Other things to do in Berlin
You could spend weeks in Berlin and still not see and do everything this fantastic city has to offer. Assuming you are only here for a couple of days and will be spending at least some of your time on football, here a few things and places you might like to try.
See the city from a double-decker bus
A 24-hour hop-on-hop-off bus ticket costs 22 euros and lets you see all the main sights, getting off and on as the mood takes you. There are two routes. If you stayed on board all the time, each would take you two hours. If you pay 34 euros, you can also take a boat trip. There is a commentary in English, and it’s a great way to work out the geography of the city and decide what you want to do next.
Spend a morning in the city centre.
There are several key sights all within walking distance of each other:
The Brandenburg Gate
This was initially conceived as an arch of peace, but it has often been used to glorify war and military power. For example, in 1933 the Nazis staged a massive torchlight procession through the gate to signify the start of their “1,000 Year Reich”.
During the Cold War, the gate was right next to the Berlin Wall. It was here that US President Reagan gave his famous speech after the Wall was removed, and today it is used as a setting for events, celebrations and concerts.
The German parliament meets here. The building is topped by a magnificent domed roof, designed by British architect Sir Norman Foster. If you walk to the top, you can enjoy outstanding views of the city. An audio guide tells you about the building and its history, as well as identifying the main structures nearby. For security reasons, you have to book this visit in advance and bring your passport with you.
Memorial to the Murdered Jews of Europe
This monument, which is sited between the Reichstag and Potsdamer Platz, was built in remembrance of the Jews murdered by the Nazis during their reign of terror. It consists of thousands of concrete blocks.
Potsdamer Platz and the Sony Centre
Once the centre of Berlin, this large square was devastated during the war. And then, because the Berlin Wall cut it in two, it remained a wasteland until the 1990s. Since reunification, it has been renovated. The Sony Centre is a quite remarkable modern collection of restaurants, shops, offices and appartments. The architect, Helmut Jahn, wanted to create a sheltered public space with as much light as possible and so placed a huge textile roof over the square in the centre. At night there is a constantly changing light display in the roof which you can see right across the city. You can find out more about this intriguing place here (https://www.sonycenter.de/en/architecture)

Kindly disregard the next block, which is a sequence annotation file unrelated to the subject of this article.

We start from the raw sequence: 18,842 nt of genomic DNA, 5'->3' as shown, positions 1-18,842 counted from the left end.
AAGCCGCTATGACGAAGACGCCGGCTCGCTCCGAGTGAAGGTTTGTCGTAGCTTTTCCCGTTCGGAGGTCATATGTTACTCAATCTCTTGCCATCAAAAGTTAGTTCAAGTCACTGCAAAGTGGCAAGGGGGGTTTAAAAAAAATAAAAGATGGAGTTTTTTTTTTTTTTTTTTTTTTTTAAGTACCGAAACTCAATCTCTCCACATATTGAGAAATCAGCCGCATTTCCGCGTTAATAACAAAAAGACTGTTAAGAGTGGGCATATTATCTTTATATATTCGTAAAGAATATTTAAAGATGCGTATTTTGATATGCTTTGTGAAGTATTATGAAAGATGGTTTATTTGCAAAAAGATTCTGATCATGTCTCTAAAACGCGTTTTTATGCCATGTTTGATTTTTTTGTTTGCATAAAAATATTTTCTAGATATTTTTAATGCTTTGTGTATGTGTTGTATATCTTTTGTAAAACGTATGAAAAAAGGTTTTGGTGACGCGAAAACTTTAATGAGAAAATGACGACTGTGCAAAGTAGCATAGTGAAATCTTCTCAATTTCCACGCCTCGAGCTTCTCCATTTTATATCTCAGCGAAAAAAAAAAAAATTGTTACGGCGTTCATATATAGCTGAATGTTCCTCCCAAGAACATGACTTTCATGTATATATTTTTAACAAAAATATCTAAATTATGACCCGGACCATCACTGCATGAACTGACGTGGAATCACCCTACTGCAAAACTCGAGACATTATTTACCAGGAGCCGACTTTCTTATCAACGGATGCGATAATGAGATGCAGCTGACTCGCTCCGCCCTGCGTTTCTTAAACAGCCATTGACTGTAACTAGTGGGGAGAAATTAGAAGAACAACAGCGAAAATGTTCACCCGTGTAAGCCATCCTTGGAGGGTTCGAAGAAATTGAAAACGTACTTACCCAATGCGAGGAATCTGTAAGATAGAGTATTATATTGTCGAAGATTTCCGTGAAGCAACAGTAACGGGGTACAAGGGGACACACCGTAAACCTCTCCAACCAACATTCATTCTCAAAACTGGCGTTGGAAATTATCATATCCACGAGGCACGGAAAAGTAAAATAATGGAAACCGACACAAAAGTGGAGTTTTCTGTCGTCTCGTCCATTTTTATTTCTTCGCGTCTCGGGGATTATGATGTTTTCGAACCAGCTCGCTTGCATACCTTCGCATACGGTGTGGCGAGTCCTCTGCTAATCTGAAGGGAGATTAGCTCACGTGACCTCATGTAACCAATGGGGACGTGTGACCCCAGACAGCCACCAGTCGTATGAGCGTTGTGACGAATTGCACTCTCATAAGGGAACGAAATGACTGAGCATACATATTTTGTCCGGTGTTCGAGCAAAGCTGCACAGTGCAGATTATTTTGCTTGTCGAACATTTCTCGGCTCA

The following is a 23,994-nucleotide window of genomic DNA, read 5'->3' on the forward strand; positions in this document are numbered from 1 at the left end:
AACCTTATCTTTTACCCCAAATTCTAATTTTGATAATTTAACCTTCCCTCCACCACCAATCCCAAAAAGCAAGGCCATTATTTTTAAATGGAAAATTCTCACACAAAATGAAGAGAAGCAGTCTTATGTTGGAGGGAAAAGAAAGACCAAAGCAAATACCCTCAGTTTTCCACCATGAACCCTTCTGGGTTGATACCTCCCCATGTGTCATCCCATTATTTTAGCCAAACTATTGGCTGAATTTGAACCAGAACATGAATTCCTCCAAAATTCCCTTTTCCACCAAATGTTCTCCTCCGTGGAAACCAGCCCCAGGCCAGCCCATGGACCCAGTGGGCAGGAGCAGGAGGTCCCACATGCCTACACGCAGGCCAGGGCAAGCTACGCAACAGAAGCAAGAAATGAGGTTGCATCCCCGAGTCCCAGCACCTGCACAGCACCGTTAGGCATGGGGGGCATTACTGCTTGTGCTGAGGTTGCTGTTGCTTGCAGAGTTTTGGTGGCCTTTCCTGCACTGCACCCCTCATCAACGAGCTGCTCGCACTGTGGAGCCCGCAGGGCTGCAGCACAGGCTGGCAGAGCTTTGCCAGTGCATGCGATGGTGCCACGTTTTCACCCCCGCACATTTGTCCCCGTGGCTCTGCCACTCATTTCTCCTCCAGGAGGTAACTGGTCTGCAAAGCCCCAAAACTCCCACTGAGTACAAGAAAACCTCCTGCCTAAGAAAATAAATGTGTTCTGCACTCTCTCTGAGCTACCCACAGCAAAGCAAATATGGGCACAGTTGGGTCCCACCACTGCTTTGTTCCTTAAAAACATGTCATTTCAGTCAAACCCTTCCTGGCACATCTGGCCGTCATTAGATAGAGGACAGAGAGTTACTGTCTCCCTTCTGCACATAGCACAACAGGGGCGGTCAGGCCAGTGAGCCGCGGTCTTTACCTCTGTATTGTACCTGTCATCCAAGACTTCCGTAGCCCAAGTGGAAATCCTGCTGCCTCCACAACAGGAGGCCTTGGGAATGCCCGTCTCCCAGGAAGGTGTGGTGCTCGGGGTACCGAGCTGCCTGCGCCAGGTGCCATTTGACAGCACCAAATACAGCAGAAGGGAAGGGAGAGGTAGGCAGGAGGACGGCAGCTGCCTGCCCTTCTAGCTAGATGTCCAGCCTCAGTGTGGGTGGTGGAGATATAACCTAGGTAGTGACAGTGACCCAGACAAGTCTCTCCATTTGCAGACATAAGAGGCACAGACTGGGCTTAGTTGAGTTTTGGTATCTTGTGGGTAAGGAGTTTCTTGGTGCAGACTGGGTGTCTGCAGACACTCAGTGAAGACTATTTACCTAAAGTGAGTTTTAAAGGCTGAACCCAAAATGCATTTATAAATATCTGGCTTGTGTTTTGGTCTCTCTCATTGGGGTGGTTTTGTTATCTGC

If you are interested in cinema and TV, you might like to visit the Museum for Film and Television (https://potsdamerplatz.de/en/entertainment-culture/around-the-potsdamer-platz/deutsche-kinemathek/), which hosts a permanent exhibition about the history of the industry in Germany.
When the city was divided by the Berlin Wall, there were several heavily guarded crossing points between East and West. This is probably the most famous. There is a museum showing the desperate measures East Germans adopted to try and escape – and how brutally the East German regime tried to stop them. Find out more here (https://www.visitberlin.de/en/mauermuseum-museum-haus-am-checkpoint-charlie-wall-museum)
Wander down the Kurfürstendamm
This 2 miles long tree-lined boulevard is packed with shops, restaurants and pavement cafes. Before the Wall came down this was pretty much the centre of West Berlin, and it still feels more like a city in the west of the country. Right next to the “Ku’damm” you will find the Kaiser-Wilhelm-Gedächtniskirche. This is the ruin of a church which was hit by bombs in 1943. It has been left unrestored as a reminder of the costs of way. One of the centrepieces of the exhibition inside is a cross made of nails retrieved from the rubble of Coventry Cathedral, which was also destroyed during the war.
Visit the Berlin War Memorial
Most of the wall which cruelly divided this city from 1961 to 1989 has been removed, but this 1.4-kilometre stretch has been left to remind us of what it was like to be in a city divided by concrete, barbed wire and machine guns. You can walk along the ‘death zone’ between the inner and outer walls. Of course, the floodlights, guard dogs and trip wires have been removed, but a watchtower remains and displays explain just how brutally the East German authorities stopped their citizens from leaving. There is also a free exhibition at the visitor centre which describes the history of the Wall and tells the stories of the people who tried to escape – some were successful, many lost their lives trying to reach the West.
If you go to the nearby station (Nordbahnhof), you will find a fascinating exhibition about ‘ghost stations’. Several underground and S-Bahn lines still used by West Berliners ran under the Wall and across the entire city. The stations in the East were closed off to prevent escapes, and so these trains would slow down and pass through these stations without ever stopping.
Visit the DDR Museum
If you are interested in the Cold War or want to find out what life was like in the communist German Democratic Republic, you should spend some time in the DDR Museum. It’s packed with interactive displays and exhibits which bring back what it must have been like to live under this regime.
Go to a bar and watch more football.
This post by City Hostel Berlin lists some of the best places to enjoy a beer and a game